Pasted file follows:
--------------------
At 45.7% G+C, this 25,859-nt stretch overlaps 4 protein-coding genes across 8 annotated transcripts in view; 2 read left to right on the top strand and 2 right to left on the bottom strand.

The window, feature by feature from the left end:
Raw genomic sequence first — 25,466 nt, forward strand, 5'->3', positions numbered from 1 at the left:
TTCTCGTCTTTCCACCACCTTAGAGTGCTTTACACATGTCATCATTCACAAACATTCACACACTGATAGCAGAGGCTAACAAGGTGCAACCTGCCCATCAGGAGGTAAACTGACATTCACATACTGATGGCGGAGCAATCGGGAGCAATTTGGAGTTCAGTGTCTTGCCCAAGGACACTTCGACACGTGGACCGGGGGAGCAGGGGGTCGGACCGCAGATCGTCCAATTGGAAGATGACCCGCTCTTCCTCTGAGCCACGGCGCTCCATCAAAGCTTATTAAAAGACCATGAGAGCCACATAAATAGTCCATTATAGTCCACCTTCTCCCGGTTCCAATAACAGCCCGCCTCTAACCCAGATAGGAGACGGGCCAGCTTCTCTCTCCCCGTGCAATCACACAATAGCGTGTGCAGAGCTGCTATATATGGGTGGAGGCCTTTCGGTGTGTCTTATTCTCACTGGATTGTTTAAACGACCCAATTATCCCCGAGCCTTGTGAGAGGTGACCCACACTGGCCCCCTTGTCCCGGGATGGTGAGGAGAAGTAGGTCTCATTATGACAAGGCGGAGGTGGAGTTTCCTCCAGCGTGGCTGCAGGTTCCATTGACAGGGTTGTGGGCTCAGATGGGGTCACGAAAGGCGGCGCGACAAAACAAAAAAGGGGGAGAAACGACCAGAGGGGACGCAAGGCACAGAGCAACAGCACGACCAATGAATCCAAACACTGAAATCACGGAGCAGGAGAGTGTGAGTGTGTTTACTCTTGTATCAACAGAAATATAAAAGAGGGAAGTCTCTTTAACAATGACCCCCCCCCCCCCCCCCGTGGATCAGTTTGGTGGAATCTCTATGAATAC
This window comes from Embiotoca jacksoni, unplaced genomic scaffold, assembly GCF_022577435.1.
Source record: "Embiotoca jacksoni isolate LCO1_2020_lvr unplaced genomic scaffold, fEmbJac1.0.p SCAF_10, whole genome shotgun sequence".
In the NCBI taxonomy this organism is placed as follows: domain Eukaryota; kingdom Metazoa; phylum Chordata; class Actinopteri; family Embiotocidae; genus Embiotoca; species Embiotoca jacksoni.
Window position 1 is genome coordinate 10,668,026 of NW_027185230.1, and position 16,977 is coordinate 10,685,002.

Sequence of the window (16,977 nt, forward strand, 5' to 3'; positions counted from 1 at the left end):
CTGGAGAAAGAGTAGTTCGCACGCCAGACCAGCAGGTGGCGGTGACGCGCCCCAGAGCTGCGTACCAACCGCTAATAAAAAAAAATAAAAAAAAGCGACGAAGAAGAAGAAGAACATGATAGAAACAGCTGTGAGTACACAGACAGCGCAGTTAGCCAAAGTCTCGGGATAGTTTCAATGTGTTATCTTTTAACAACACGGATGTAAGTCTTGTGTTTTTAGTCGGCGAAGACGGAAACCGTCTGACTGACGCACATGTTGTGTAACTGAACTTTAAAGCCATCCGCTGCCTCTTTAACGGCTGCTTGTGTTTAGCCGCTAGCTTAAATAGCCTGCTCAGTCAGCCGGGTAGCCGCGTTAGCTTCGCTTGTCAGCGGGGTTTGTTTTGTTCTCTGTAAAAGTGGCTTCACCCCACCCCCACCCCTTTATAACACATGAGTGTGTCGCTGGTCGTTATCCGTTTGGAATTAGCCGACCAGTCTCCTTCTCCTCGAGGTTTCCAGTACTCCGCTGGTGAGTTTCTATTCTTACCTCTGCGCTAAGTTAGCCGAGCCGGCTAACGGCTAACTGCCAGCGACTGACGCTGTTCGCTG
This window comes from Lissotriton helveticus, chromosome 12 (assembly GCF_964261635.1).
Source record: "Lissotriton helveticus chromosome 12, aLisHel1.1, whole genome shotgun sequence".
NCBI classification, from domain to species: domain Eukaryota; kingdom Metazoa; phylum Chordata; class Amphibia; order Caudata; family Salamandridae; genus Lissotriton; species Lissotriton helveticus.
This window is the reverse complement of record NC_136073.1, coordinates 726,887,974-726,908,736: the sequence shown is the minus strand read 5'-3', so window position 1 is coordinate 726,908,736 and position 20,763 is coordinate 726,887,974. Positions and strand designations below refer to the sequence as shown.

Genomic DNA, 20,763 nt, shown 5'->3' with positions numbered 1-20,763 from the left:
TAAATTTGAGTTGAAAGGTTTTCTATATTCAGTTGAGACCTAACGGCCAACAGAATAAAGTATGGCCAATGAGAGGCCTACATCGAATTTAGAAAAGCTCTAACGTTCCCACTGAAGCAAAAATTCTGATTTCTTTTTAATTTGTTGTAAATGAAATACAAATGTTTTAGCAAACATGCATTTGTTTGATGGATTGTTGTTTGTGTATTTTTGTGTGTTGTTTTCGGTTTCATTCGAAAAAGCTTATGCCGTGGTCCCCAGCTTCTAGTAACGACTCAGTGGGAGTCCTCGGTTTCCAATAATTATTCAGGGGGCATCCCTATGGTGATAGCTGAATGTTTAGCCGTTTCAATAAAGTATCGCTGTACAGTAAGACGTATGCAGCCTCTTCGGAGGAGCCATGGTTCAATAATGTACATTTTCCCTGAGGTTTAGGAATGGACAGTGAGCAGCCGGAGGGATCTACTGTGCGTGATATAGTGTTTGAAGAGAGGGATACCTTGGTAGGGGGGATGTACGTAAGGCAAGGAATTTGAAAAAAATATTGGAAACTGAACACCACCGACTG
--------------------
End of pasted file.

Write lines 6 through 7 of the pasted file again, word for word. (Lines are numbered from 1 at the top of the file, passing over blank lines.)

Source record: "Embiotoca jacksoni isolate LCO1_2020_lvr unplaced genomic scaffold, fEmbJac1.0.p SCAF_10, whole genome shotgun sequence".
In the NCBI taxonomy this organism is placed as follows: domain Eukaryota; kingdom Metazoa; phylum Chordata; class Actinopteri; family Embiotocidae; genus Embiotoca; species Embiotoca jacksoni.